Aggregated Properties, LLC v. Araiza et al

Filing 7

ORDER directing the Clerk of the Court to REMAND this action back to South Mountain Justice Court. FURTHER ORDERED taking no action on the Emergency Motion to Remand 6 filed by Pla Aggregated Properties. Signed by Judge G Murray Snow on 2/4/10. (Attachments: # 1 Copy of Remand Letter)(LAD)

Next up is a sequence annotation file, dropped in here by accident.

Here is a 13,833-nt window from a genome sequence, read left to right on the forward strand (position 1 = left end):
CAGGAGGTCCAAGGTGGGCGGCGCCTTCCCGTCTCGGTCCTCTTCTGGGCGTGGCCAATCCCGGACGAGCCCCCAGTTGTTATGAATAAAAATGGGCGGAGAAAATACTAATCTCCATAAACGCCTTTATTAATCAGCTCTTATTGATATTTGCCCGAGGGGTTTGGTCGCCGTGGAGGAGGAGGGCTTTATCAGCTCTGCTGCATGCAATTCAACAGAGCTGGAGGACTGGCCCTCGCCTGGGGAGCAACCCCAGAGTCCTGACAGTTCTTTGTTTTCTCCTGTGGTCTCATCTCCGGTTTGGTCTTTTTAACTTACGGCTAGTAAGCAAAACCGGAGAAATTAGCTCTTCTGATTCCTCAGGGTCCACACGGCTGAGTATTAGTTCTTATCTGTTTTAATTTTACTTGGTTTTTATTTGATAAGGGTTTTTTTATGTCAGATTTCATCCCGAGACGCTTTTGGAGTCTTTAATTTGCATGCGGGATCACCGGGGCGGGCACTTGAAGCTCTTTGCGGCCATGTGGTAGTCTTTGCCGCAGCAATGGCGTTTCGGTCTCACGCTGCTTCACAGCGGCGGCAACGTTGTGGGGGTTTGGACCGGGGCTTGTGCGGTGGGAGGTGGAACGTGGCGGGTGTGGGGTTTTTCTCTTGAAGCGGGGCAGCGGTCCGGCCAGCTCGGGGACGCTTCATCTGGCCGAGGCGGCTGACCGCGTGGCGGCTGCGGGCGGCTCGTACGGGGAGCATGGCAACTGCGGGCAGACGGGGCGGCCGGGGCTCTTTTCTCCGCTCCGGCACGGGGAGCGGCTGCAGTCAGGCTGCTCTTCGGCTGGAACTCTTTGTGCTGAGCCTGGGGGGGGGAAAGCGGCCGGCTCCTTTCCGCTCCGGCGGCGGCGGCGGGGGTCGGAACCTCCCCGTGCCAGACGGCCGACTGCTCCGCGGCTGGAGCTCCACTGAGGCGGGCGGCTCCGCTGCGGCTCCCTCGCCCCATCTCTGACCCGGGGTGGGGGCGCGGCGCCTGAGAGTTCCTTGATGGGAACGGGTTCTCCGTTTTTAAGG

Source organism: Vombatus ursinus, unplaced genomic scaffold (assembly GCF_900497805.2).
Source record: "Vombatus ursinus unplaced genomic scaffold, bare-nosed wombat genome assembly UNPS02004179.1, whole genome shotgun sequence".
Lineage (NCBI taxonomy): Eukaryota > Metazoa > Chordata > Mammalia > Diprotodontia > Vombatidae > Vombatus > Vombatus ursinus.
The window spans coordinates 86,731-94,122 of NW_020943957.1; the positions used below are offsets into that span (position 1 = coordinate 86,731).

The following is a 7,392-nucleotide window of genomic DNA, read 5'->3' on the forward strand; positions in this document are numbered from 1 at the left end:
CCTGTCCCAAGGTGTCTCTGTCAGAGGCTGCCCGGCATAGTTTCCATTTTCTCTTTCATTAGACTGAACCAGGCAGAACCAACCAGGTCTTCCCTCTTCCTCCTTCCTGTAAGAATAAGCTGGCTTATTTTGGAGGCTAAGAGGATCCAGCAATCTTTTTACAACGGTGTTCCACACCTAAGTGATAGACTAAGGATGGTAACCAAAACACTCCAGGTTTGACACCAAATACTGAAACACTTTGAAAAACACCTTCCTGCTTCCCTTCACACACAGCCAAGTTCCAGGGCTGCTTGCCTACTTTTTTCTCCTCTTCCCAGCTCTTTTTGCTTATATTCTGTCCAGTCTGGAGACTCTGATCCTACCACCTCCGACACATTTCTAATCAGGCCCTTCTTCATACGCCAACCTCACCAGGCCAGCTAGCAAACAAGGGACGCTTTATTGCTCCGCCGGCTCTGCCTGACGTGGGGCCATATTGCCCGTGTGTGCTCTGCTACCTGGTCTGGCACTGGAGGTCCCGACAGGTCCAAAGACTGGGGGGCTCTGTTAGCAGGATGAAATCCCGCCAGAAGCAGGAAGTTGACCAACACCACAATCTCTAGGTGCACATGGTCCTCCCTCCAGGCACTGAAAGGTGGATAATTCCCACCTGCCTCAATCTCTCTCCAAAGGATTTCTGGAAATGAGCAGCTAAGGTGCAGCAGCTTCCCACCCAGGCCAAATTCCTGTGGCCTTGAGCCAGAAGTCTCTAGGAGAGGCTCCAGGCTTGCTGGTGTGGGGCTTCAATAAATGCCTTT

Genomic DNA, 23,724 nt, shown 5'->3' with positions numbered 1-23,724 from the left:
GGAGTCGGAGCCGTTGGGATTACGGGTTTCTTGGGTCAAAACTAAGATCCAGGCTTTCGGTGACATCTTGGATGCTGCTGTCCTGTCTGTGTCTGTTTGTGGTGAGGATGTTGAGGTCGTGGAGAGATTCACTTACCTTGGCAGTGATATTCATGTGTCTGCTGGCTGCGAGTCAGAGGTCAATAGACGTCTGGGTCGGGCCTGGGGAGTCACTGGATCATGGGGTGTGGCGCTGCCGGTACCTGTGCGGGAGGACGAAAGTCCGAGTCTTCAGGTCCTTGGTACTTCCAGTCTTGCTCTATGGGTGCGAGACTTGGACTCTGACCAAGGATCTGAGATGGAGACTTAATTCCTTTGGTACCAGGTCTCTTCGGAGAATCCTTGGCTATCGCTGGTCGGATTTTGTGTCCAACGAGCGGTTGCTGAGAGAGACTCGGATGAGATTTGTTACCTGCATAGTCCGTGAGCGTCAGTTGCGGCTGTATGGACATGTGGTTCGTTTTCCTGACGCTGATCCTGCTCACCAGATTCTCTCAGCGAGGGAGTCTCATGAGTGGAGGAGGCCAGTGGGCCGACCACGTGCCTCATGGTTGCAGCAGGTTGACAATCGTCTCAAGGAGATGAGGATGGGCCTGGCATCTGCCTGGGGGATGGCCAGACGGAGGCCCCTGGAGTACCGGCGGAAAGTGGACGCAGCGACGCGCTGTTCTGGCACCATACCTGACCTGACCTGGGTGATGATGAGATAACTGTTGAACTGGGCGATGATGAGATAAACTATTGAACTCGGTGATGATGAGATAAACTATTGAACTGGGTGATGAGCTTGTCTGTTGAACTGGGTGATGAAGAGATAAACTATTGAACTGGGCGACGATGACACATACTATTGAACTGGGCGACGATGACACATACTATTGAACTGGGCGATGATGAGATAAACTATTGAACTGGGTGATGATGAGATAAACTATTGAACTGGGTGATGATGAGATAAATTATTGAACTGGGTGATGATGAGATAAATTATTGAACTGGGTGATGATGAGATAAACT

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1 2 3 4 5 6 7 8 9 10 11 12 13 14 15 16 17 18 19 20 21 22 23 24 25 26 27 28 WO NOT FOR PUBLICATION IN THE UNITED STATES DISTRICT COURT FOR THE DISTRICT OF ARIZONA AGGREGATED PROPERTIES, LLC, Plaintiff, vs. TIMOTEO ARAIZA, Defendant. ) ) ) ) ) ) ) ) ) ) ) No. CV-10-0212-PHX-GMS ORDER The present action was improperly removed and the Court lacks subject-matter jurisdiction over it; accordingly, the Court remands this case to South Mountain Justice Court. Federal courts are courts of limited jurisdiction, having subject-matter jurisdiction only over those matters specifically authorized by Congress or the Constitution. Kokkonen v. Guardian Life Ins. Co., 511 U.S. 375, 377 (1994). As the proponent of the Court's jurisdiction, the removing defendant bears the burden of establishing it. Abrego Abrego v. The Dow Chemical Co., 443 F.3d 676, 685 (9th Cir.2006). Although the Notice of Removal states that a claim in the present action arises under federal law, a review of the complaint reveals that it is a straightforward forcible detainer, otherwise known as an eviction action. And while it appears that Defendant Timoteo Araiza ("Defendant") may assert a federal defense based on due process, the assertion of a federal defense to a state-law claim does not convert the state-law claim into one "arising under" federal law for purposes of federal question jurisdiction. See Moore-Thomas v. Alaska 1 2 3 4 5 6 7 8 9 10 11 12 13 14 15 16 17 18 19 20 21 22 23 24 25 26 27 28 Airlines, Inc., 553 F.3d 1241, 1244 (9th Cir.2009) (discussing the "well-pleaded complaint rule"). Therefore, the Court has no federal question jurisdiction. See 28 U.S.C. 1331 (conferring on federal courts subject-matter jurisdiction over cases arising under federal law). To the extent that the Notice of Removal purports to invoke the Court's diversity jurisdiction under 28 U.S.C. 1332, the requirements for diversity jurisdiction are not met either. In order to invoke the Court's diversity jurisdiction, a defendant must show both that he and plaintiff are not residents of the same state and that the amount in controversy exceeds $75,000. See 28 U.S.C. 1332 (setting forth requirements for diversity jurisdiction). Here, both Defendant and Plaintiff are Arizona residents. In the Notice of Removal, Defendant alleges that Plaintiff is an Arizona resident. Defendant, who reports his address as the property at issue in this action (located in Phoenix, Arizona), is also clearly an Arizona resident. Hence, there is no diversity. In the absence of subject-matter jurisdiction, this Court is empowered to sua sponte order summary remand. See 28 U.S.C. 1446(c)(4) (requiring district courts to examine notices of removal and their exhibits and authorizing summary remand in appropriate circumstances); 28 U.S.C. 1447(c) (requiring district courts to remand cases if it appears, at any time before final judgment is entered, that the court lacks subject-matter jurisdiction). IT IS THEREFORE ORDERED directing the Clerk of the Court to REMAND this action back to South Mountain Justice Court. IT IS FURTHER ORDERED taking no action on the Emergency Motion to Remand filed by Plaintiff Aggregated Properties. (Dkt. # 6.) DATED this 4th day of February, 2010. -2-

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